Not just a statistic

Dr Mehdi_resize

Dr Mahdi Ali was a successful cardiologist based in Columbus Ohio, USA. He had been in North America since 1991 after originally leaving Pakistan for Canada to pursue his medical career. Despite the years away, Ali never forgot about his cultural roots. As an Ahmadi, few could have blamed him had he made every attempt to distance himself from Pakistan; after all his native land had only ever dealt the cruelest hand to those who shared his faith. But that would have been out of character for a man like him.

When Pakistan’s Ahmadi community initiated a scheme to build a state-of-the-art cardiac hospital in Chenab Nagar, Rabwah, Ali was afforded the perfect opportunity to give something back to his country.  Not only was he one of the principle authors of the project, but once the Tahir Heart Institute was opened he became a donor of cardiac stents, and would often take a sabbatical from his place of work, the Fairfield Medical Centre, to volunteer his expertise to the hospital. Unaffected by the religious schisms that often threaten to tear Pakistan apart, Ali would discharge medical care to patients of all backgrounds, religions, caste or creed. Not a single person who came to him for treatment was turned away.

But in the cruelest of ironies, Dr Ali paid for this altruistic spirit with his life. At around 5:30 am, on Monday 26 May, just two days into his most recent visit to Pakistan, the physician was shot dead in a targeted killing in front of his wife and three year old child. He had been due for his first day in the OPD in just a couple of hours. He and his family were visiting the Bahishti Maqbara (the main cemetery), when two unknown assailants approached them on motorbikes and opened fire. Ali died immediately; slain by the very people he had come to help. Some miseries are so terrible one can not even find comfort in the poignancy they hold deep within. The assassination of Dr Ali is one of them.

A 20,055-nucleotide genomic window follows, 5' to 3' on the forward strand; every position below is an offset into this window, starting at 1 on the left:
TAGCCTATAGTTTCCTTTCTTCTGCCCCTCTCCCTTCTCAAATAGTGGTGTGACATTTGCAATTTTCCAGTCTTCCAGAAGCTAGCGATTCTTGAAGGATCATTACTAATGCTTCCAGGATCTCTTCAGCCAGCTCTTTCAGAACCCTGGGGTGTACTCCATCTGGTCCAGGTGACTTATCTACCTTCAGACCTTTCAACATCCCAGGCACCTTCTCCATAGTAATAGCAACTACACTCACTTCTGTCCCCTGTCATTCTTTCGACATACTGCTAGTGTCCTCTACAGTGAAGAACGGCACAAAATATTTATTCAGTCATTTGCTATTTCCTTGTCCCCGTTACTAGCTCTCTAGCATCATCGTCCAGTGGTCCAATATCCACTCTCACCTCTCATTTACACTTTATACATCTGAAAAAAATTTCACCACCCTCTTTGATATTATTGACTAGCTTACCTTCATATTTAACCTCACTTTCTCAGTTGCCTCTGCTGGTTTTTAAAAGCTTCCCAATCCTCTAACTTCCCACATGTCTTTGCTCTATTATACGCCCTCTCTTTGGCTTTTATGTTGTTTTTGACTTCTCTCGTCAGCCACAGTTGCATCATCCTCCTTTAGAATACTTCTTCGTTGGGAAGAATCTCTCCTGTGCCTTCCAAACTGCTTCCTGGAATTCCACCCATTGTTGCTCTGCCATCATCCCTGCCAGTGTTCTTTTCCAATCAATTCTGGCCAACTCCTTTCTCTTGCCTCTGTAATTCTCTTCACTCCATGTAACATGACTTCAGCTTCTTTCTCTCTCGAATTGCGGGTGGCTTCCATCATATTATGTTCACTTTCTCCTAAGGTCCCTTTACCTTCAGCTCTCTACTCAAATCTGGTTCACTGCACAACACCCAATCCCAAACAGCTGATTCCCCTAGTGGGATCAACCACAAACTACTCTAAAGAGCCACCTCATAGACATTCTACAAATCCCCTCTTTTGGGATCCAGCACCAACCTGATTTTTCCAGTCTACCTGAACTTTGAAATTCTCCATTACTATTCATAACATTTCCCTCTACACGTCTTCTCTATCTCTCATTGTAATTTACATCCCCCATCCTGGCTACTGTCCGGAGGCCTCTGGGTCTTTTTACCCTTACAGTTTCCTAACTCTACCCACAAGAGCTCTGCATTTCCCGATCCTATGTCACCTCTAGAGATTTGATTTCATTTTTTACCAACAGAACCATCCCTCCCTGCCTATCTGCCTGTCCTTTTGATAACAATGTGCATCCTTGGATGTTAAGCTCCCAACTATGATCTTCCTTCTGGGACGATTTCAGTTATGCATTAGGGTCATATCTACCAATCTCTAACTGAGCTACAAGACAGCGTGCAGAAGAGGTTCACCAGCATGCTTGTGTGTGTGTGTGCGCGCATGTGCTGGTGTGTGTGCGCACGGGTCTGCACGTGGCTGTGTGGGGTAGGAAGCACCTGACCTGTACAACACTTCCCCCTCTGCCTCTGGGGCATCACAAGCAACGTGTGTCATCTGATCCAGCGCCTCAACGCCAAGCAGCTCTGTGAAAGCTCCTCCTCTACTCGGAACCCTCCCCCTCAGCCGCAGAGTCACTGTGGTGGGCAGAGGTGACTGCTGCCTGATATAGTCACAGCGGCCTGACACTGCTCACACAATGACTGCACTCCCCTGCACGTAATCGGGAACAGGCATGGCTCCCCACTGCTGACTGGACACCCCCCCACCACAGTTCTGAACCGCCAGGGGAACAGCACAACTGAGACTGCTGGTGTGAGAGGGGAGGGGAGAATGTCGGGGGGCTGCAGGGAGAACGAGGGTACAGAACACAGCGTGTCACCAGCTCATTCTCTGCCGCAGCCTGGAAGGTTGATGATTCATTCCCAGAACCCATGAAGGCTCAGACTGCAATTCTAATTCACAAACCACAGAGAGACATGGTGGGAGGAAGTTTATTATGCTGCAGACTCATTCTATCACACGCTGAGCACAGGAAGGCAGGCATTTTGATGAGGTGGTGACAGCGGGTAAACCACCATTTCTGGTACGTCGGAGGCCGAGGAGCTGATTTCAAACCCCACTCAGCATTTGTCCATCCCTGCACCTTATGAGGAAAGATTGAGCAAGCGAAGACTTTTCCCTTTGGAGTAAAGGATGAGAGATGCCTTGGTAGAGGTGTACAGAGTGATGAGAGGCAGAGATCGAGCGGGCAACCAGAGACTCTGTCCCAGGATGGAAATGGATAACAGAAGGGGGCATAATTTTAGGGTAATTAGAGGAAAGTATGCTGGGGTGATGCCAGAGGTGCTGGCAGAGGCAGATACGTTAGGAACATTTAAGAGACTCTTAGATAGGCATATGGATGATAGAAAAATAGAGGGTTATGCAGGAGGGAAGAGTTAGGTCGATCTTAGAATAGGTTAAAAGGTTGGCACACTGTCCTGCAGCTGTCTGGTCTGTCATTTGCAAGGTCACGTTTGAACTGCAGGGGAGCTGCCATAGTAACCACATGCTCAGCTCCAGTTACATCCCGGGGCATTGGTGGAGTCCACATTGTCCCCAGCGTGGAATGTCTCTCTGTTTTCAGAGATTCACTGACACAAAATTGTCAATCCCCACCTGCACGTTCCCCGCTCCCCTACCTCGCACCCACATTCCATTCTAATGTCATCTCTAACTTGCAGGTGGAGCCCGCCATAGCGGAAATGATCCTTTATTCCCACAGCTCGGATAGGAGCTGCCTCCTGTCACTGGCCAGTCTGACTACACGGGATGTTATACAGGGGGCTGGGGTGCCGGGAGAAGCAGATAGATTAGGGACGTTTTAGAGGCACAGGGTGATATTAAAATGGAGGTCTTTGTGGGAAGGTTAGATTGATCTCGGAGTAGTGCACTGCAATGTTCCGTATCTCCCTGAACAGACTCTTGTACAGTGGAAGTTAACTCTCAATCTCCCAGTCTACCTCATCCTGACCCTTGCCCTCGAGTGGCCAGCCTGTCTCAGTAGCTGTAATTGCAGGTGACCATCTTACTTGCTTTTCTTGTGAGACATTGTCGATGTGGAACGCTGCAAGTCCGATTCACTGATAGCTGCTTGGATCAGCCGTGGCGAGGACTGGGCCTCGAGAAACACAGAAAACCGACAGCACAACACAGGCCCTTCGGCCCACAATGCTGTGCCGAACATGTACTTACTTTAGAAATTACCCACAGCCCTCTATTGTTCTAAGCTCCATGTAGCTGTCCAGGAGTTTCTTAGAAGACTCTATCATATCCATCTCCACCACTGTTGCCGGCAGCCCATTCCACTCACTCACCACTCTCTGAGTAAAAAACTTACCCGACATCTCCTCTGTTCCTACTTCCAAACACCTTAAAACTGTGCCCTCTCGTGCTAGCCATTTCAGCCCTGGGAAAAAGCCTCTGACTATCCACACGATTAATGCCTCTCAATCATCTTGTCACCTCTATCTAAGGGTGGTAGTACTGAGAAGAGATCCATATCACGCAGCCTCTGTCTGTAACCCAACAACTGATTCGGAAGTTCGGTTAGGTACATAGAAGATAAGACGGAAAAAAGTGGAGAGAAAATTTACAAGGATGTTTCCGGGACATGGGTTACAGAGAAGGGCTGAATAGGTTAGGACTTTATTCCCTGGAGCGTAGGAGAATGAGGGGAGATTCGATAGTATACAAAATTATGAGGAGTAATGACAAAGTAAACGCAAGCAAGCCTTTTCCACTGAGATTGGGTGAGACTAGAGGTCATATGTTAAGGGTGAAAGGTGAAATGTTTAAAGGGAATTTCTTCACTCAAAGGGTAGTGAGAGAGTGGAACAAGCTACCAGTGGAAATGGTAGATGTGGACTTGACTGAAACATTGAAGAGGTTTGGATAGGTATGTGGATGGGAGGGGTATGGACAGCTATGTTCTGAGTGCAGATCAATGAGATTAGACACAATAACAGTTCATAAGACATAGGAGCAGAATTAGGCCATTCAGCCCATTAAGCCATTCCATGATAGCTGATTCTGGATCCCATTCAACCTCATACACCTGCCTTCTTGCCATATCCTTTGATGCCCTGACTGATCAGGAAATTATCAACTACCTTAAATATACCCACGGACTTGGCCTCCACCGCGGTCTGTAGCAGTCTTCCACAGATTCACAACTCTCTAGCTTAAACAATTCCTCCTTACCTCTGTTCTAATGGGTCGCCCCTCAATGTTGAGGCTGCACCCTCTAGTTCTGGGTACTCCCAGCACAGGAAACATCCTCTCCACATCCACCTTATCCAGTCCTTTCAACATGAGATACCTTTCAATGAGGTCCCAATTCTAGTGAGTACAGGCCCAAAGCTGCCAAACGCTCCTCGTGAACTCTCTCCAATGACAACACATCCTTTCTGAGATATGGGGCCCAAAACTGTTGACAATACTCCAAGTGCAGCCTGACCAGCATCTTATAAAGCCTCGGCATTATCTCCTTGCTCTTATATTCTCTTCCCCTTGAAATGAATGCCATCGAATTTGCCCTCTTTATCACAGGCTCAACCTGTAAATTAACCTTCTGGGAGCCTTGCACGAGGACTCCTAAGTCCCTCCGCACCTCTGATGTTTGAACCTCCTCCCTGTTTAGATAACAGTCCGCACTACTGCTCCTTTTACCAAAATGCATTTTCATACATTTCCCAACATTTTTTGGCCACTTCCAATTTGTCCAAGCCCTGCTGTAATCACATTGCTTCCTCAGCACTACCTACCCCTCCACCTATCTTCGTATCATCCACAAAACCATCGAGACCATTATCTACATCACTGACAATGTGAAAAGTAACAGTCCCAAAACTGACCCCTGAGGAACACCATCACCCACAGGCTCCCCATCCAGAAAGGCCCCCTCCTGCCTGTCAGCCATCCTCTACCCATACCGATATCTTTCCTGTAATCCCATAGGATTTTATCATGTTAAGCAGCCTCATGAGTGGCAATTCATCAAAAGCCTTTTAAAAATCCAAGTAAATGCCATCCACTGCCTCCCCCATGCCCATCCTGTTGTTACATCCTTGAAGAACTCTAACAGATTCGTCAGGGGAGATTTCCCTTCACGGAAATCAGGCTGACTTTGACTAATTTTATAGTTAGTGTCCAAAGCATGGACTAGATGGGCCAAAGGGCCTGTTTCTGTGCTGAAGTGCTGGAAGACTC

The murder of Ahmadis in Pakistan is nothing new. 236 have been killed for reasons of religion since the Military dictator, General Zia, introduced Ahmadi-specific laws in 1984 which effectively criminalised every aspect of the community’s life in the country. So frequent have these massacres become that news of an Ahmadi murder is all too often greeted with a resigned shrug, rather than the fierce outrage it should incite. Either the people hate and revel in the news of another apostate put to the sword, or they are not such hopeful fools as would expect a different outcome to this oft repeated tragedy. The narrative has been replayed so many times now, everyone knows the finer details of the plot. Better to accept fate than to mourn over that which cannot be changed.

The truth, however, is that the story is never the same. The dead are not just statistics. They lived and breathed the splendour of the world and when their lives were prematurely snatched away their radiance left its own distinctive void. Each one has their own individual story, and each story deserves to be told.

Dr Mahdi Ali was the youngest child in his family. Born to a devoted family in Pakistan who were among the earliest adherents of Ahmadiyyat, he experienced the sectarian killing of his grandfather in 1974. In this hostile environment of heavy discrimination, he fought against the many obstacles that beset his path and created for himself and his family a happy, prosperous and meaningful life. His story took in thousands of miles, three countries, two continents, a devoted wife, three loving sons, work colleagues who held him in the highest regard, numerous charitable endeavours and thousands of patients whose lives he touched and made better. And then in the land of his forefathers, he was brutally murdered for these sins.

Comments
2 Responses to “Not just a statistic”
  1. Shermeen Butt says:

    Dr Mehdi Ali’s life and indeed his passing was of the selfless eminence that few attain. You make sense of abject senselessness, so well done.

  2. Hamid Hussain says:

    “Men never do evil so completely and cheerfully as when
    they do it from religious conviction.” Blaise Pascal

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